In 2006, the Big Three US automakers sold a total of 8.8 million cars, an 8 per cent drop from 2005. That same year, General Motors cut its adspend by 23.7 per cent to $2.29 billion, according to TNS Media Intelligence, and DaimlerChrysler reduced adspend by 10.7 per cent, to $1.42 billion.
While Ford actually increased spend by 8.5 per cent, to $1 billion, owing to a spate of new products, the implications for Detroit-based ad agencies, whose raison d'etre is largely to service the car-makers, are unavoidable.
Accounts are being shifted elsewhere - GM's $225 million Cadillac moved from Leo Burnett in Detroit to Boston's Modernista!; Chrysler's Jeep went to San Francisco's Cutwater from BBDO Detroit; and GM's corporate account landed at Deutsch, Los Angeles.
It's not a subject many in the Motor City care to dwell on. And with most ad people being unfailingly optimistic, it is inevitable that the spin is a positive one. Earlier this year, for example, the Detroit office of McCann Erickson, a GM agency for 80 years handling GM corporate work, Buick, GMC and much global business, lost Buick and GMC, when GM consolidated at Leo Burnett Detroit.
Garry Neel, the chief executive of McCann Erickson in Detroit, concedes the impact on the agency was massive, but points out: "As I told our employees, we've been a GM agency for 80 years and we're GM's largest global agency."
Neel was able to avoid lay-offs thanks largely to the volume of global and corporate GM business the agency has. "We have business in virtually every country in which GM operates," he says. Plus, markets such as Latin America, Asia-Pacific, Central and Eastern Europe and Russia demonstrate huge potential for continued growth, he claims. "The challenge for GM is North America. GM must be successful here to be successful globally."
The agency is putting more emphasis on pursuing non-automotive clients. "We look at that as being critical, as do other agencies in Detroit," he says. "It's not just the risk of having all our eggs in one basket, it's the diversity of opportunities for our people. But it's very challenging because clients, and particularly search consultants, don't think of Detroit for non- automotive clients."
As for budget cuts, Neel declines to talk specifics. "The short term is extremely challenging," he admits. "But one thing I've learned about the auto business is that having the right product at the right time makes all the difference."
Rich Stoddart, the president of Leo Burnett, North America, argues that shifting budget patterns, particularly in new, as - yet - untracked media, are clouding the issue of adspend. "You're seeing a more dramatic shift in the spending patterns of auto manufacturers from traditional media to non-traditional media, than in any other industry," he points out.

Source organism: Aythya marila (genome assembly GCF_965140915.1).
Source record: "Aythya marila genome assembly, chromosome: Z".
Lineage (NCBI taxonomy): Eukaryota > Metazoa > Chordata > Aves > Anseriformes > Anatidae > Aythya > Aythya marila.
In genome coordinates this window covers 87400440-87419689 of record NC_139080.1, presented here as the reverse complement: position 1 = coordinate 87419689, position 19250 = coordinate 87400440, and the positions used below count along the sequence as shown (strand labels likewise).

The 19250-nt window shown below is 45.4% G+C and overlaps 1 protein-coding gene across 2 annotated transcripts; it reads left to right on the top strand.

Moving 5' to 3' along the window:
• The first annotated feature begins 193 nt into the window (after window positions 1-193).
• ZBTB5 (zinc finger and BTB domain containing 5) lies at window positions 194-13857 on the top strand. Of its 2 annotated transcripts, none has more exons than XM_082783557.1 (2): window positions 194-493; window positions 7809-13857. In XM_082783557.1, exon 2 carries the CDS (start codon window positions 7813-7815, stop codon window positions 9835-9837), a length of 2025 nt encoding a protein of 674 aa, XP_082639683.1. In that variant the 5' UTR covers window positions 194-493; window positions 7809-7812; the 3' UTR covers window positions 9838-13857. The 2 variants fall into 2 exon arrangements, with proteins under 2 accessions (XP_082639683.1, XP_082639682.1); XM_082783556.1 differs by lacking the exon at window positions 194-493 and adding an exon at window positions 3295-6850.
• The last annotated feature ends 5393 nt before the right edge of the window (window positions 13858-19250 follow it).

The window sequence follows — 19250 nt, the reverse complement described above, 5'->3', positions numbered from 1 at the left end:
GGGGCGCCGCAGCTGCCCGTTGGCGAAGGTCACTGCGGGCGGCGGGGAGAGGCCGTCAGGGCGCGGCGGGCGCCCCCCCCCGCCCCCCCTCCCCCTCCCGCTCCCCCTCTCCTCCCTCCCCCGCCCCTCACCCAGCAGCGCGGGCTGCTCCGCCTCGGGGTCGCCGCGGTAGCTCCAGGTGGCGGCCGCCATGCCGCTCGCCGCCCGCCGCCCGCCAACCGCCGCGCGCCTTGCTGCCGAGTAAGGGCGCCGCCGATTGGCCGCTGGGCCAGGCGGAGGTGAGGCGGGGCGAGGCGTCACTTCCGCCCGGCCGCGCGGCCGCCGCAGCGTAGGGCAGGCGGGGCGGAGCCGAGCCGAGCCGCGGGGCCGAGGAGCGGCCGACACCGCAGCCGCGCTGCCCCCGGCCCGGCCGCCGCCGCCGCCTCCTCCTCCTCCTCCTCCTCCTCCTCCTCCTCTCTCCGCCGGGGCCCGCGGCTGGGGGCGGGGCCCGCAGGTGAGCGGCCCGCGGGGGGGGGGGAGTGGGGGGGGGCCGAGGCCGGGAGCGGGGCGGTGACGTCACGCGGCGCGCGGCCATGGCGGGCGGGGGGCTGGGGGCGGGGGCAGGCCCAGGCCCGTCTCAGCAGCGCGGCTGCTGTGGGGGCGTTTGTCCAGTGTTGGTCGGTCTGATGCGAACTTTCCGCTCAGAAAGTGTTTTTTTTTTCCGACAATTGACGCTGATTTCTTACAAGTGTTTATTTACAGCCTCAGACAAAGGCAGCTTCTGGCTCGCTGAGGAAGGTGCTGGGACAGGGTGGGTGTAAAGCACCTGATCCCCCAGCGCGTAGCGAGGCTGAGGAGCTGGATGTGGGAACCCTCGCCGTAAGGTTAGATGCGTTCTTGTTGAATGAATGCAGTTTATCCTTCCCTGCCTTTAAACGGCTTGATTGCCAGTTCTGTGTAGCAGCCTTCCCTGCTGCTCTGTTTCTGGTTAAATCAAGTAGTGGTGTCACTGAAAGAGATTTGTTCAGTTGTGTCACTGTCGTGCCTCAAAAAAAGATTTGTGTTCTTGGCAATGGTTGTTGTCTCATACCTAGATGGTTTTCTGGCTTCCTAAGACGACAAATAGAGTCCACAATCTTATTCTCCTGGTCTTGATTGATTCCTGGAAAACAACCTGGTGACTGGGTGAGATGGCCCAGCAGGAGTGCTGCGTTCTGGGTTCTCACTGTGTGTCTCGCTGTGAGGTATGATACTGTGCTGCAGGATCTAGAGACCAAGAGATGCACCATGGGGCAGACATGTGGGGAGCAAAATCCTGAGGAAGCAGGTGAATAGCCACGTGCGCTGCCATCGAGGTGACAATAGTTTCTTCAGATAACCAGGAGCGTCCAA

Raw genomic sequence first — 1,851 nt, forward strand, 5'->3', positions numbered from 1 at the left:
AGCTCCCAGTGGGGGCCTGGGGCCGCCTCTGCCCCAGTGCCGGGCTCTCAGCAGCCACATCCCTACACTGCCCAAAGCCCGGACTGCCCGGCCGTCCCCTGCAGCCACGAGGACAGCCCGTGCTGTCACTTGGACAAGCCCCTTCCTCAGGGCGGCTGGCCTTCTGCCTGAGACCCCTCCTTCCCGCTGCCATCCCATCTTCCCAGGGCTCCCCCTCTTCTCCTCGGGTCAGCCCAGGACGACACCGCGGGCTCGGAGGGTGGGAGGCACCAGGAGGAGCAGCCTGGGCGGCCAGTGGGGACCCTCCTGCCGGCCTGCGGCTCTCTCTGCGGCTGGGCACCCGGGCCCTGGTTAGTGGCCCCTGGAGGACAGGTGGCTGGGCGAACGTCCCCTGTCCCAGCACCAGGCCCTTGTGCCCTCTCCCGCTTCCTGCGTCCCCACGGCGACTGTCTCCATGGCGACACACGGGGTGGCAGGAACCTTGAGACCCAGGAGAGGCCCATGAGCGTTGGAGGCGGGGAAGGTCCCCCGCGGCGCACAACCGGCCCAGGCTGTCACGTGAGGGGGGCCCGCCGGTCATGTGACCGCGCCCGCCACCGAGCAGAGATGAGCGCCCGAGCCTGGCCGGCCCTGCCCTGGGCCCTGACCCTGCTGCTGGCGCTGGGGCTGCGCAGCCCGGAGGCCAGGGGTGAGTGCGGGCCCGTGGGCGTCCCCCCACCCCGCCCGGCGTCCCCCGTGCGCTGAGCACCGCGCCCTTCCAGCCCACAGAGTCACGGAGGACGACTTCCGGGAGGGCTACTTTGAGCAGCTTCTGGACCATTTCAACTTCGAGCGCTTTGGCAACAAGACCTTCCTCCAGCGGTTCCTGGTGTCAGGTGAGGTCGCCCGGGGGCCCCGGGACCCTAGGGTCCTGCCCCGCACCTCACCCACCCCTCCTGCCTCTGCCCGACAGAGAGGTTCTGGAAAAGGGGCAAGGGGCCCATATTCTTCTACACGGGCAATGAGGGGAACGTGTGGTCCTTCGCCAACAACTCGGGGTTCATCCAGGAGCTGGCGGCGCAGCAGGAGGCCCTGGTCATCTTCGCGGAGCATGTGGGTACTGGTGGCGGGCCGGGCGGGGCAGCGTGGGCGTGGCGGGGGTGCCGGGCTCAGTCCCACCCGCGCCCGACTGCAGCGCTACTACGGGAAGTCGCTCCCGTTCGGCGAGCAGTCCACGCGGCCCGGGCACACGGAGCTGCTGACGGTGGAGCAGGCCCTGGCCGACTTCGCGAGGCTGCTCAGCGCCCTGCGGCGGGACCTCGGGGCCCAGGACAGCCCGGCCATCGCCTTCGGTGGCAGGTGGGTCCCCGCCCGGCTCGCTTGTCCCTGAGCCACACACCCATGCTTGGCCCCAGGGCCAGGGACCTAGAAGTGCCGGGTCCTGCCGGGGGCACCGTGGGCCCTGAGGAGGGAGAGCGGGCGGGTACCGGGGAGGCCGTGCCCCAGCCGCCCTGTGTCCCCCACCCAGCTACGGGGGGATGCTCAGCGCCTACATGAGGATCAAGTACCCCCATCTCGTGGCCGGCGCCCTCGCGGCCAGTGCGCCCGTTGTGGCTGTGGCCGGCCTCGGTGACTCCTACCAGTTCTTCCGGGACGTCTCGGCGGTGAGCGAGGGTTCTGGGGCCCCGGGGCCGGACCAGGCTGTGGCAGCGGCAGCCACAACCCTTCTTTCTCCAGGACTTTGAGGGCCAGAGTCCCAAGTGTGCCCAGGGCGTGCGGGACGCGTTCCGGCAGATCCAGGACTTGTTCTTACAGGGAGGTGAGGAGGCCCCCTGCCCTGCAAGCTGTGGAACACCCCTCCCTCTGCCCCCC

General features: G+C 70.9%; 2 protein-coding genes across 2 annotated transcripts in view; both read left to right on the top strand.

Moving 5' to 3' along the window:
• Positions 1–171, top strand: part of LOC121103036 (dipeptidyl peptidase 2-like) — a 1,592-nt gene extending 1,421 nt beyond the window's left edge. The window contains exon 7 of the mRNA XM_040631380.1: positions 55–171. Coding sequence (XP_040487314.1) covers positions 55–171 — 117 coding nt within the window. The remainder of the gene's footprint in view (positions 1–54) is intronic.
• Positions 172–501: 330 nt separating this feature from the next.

"Digital, lead tracking and CRM programmes are getting a lot more investment, but the problem is that we can't capture their true dollar worth because they're very hard to see. Print, newspapers or broadcast may be down for any individual marketer, but what you're not seeing is what's up."
Another misconception, Stoddart contends, is the media's misguided focus on Detroit as an individual market. He says: "You're asking me to assess the future of ad agencies in Detroit. But I don't think that way and nor does our client."
Stoddart believes the agency has had a collaborative model between Detroit and Chicago for some time. "Detroit is not separate and distinct from our Chicago or London offices. And, yes, GM is primarily serviced out of Detroit, because that's the client's headquarters. I think you run into trouble if you think you can source, retain and field the best talent out of one office. We're not a standalone agency in Detroit. We're a diversified agency and we field the account from offices around the world."
Stoddart dismisses any notion of doom and gloom over the future of the car industry. "Certainly the auto industry has its challenges, as every industry does. But I'm bullish on the future of GM and the automotive sector. Their product platform is incredibly clever. There was an old model in Detroit about all your agency people must be sitting there in a building next door to the client. There are great creative people who live in Mumbai, but the client doesn't care. They just want great creative and account people who will drive that business."
As for accounts going elsewhere, Stoddart plays down the agency's loss of Cadillac, which it had since 1935. "Auto-makers are looking for the best people for the job. Modernista! was an agency already in the GM stable with Hummer. So the trend at GM is to look for best solutions for the brand," he says.
Meanwhile, Neel points out, even though it's been a difficult time, optimism still rules. "Our business is about growth and finding solutions," he says. "Unfortunately, we're in a tough downcycle now. Will it ever get back to where it once was? Probably not. But the Big Three's domination will stablise over time. We can't help with building products, but as advertising partners, we can help with image and perception."